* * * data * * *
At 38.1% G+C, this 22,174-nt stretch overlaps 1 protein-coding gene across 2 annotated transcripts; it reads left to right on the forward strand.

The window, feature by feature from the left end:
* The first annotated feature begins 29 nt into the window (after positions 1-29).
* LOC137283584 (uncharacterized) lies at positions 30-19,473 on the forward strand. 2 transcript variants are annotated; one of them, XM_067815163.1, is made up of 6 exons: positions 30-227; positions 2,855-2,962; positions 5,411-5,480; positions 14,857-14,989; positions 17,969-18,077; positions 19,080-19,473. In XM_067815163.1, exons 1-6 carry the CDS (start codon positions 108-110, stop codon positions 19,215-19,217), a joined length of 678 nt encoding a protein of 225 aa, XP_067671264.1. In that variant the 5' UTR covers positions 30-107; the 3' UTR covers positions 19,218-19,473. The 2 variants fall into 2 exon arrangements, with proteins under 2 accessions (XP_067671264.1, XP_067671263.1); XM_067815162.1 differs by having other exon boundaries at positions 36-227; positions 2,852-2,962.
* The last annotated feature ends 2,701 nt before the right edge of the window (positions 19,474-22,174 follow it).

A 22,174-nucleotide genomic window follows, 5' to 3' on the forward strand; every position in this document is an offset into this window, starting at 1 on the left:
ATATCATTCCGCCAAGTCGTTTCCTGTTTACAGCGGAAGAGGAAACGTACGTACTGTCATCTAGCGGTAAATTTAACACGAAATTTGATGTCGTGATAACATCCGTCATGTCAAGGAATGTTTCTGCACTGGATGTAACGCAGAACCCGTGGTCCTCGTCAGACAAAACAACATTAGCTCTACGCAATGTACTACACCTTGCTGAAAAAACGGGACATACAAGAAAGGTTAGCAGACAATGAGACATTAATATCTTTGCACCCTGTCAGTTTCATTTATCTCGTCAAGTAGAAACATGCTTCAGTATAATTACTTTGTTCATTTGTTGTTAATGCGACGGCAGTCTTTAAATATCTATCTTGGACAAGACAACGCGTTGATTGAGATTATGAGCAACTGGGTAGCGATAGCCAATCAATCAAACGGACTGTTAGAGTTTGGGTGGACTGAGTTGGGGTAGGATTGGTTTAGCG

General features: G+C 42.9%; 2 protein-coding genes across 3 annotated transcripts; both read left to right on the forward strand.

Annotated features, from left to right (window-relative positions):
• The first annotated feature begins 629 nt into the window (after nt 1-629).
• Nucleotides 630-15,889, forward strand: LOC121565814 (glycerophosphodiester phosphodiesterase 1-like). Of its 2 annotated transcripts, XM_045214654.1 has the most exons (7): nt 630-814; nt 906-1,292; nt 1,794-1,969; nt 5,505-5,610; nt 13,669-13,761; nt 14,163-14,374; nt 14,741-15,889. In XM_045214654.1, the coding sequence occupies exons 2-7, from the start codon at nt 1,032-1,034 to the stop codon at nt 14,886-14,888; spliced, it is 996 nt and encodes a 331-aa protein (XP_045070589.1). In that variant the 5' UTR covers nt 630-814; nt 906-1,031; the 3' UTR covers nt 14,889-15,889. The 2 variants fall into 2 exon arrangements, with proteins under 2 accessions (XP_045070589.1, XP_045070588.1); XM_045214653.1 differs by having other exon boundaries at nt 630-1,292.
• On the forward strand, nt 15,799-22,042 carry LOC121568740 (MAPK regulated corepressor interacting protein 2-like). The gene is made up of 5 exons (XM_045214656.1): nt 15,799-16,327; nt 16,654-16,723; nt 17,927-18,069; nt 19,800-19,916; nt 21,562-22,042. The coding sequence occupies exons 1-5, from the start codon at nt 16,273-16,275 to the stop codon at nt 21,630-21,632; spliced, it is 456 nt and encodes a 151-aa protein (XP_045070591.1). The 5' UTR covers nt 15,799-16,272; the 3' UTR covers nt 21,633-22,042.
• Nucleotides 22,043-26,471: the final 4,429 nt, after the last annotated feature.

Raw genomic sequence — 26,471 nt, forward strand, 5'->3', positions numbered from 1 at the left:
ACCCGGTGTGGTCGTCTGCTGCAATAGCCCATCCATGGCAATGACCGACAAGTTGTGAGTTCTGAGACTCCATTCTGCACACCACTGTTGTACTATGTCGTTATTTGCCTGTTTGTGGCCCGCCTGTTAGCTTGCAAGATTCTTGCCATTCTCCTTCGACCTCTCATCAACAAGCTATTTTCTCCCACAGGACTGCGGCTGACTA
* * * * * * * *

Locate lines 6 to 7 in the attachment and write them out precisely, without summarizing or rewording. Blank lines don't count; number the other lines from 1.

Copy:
A 22,174-nucleotide genomic window follows, 5' to 3' on the forward strand; every position in this document is an offset into this window, starting at 1 on the left:
ATATCATTCCGCCAAGTCGTTTCCTGTTTACAGCGGAAGAGGAAACGTACGTACTGTCATCTAGCGGTAAATTTAACACGAAATTTGATGTCGTGATAACATCCGTCATGTCAAGGAATGTTTCTGCACTGGATGTAACGCAGAACCCGTGGTCCTCGTCAGACAAAACAACATTAGCTCTACGCAATGTACTACACCTTGCTGAAAAAACGGGACATACAAGAAAGGTTAGCAGACAATGAGACATTAATATCTTTGCACCCTGTCAGTTTCATTTATCTCGTCAAGTAGAAACATGCTTCAGTATAATTACTTTGTTCATTTGTTGTTAATGCGACGGCAGTCTTTAAATATCTATCTTGGACAAGACAACGCGTTGATTGAGATTATGAGCAACTGGGTAGCGATAGCCAATCAATCAAACGGACTGTTAGAGTTTGGGTGGACTGAGTTGGGGTAGGATTGGTTTAGCG